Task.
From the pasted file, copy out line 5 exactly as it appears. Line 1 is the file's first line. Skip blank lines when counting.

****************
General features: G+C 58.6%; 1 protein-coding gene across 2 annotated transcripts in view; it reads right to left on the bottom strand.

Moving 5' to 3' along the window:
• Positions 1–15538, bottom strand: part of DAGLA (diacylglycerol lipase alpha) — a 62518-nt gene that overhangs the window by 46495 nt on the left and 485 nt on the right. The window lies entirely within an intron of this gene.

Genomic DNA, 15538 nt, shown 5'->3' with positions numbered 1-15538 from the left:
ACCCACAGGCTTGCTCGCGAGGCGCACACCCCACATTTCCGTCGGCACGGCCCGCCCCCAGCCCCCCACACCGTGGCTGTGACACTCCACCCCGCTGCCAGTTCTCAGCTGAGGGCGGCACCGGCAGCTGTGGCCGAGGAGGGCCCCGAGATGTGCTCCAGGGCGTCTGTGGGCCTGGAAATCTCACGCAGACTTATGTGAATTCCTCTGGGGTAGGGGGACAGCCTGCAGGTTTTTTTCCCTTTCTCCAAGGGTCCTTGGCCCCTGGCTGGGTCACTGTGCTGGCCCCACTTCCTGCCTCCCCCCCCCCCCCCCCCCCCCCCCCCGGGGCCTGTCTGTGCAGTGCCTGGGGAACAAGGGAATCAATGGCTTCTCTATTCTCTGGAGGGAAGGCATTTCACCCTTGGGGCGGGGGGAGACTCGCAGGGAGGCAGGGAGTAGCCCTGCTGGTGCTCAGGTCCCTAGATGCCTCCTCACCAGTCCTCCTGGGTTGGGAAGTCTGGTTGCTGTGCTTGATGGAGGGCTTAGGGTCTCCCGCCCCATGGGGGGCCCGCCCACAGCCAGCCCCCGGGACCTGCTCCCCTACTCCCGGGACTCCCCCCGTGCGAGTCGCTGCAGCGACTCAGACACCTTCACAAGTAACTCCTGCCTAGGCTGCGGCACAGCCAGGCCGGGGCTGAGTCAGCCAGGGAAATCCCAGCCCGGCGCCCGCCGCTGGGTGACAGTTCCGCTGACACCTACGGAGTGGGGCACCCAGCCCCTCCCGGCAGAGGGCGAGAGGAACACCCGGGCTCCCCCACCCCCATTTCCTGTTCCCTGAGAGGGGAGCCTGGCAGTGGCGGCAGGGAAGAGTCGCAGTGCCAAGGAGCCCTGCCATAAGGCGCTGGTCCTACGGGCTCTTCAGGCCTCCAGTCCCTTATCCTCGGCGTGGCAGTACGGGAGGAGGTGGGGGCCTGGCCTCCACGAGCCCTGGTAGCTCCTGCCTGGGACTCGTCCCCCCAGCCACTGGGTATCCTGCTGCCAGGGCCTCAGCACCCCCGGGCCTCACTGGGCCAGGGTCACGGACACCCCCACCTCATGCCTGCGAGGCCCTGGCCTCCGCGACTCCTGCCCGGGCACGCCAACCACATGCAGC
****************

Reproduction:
ACCCACAGGCTTGCTCGCGAGGCGCACACCCCACATTTCCGTCGGCACGGCCCGCCCCCAGCCCCCCACACCGTGGCTGTGACACTCCACCCCGCTGCCAGTTCTCAGCTGAGGGCGGCACCGGCAGCTGTGGCCGAGGAGGGCCCCGAGATGTGCTCCAGGGCGTCTGTGGGCCTGGAAATCTCACGCAGACTTATGTGAATTCCTCTGGGGTAGGGGGACAGCCTGCAGGTTTTTTTCCCTTTCTCCAAGGGTCCTTGGCCCCTGGCTGGGTCACTGTGCTGGCCCCACTTCCTGCCTCCCCCCCCCCCCCCCCCCCCCCCCCCGGGGCCTGTCTGTGCAGTGCCTGGGGAACAAGGGAATCAATGGCTTCTCTATTCTCTGGAGGGAAGGCATTTCACCCTTGGGGCGGGGGGAGACTCGCAGGGAGGCAGGGAGTAGCCCTGCTGGTGCTCAGGTCCCTAGATGCCTCCTCACCAGTCCTCCTGGGTTGGGAAGTCTGGTTGCTGTGCTTGATGGAGGGCTTAGGGTCTCCCGCCCCATGGGGGGCCCGCCCACAGCCAGCCCCCGGGACCTGCTCCCCTACTCCCGGGACTCCCCCCGTGCGAGTCGCTGCAGCGACTCAGACACCTTCACAAGTAACTCCTGCCTAGGCTGCGGCACAGCCAGGCCGGGGCTGAGTCAGCCAGGGAAATCCCAGCCCGGCGCCCGCCGCTGGGTGACAGTTCCGCTGACACCTACGGAGTGGGGCACCCAGCCCCTCCCGGCAGAGGGCGAGAGGAACACCCGGGCTCCCCCACCCCCATTTCCTGTTCCCTGAGAGGGGAGCCTGGCAGTGGCGGCAGGGAAGAGTCGCAGTGCCAAGGAGCCCTGCCATAAGGCGCTGGTCCTACGGGCTCTTCAGGCCTCCAGTCCCTTATCCTCGGCGTGGCAGTACGGGAGGAGGTGGGGGCCTGGCCTCCACGAGCCCTGGTAGCTCCTGCCTGGGACTCGTCCCCCCAGCCACTGGGTATCCTGCTGCCAGGGCCTCAGCACCCCCGGGCCTCACTGGGCCAGGGTCACGGACACCCCCACCTCATGCCTGCGAGGCCCTGGCCTCCGCGACTCCTGCCCGGGCACGCCAACCACATGCAGC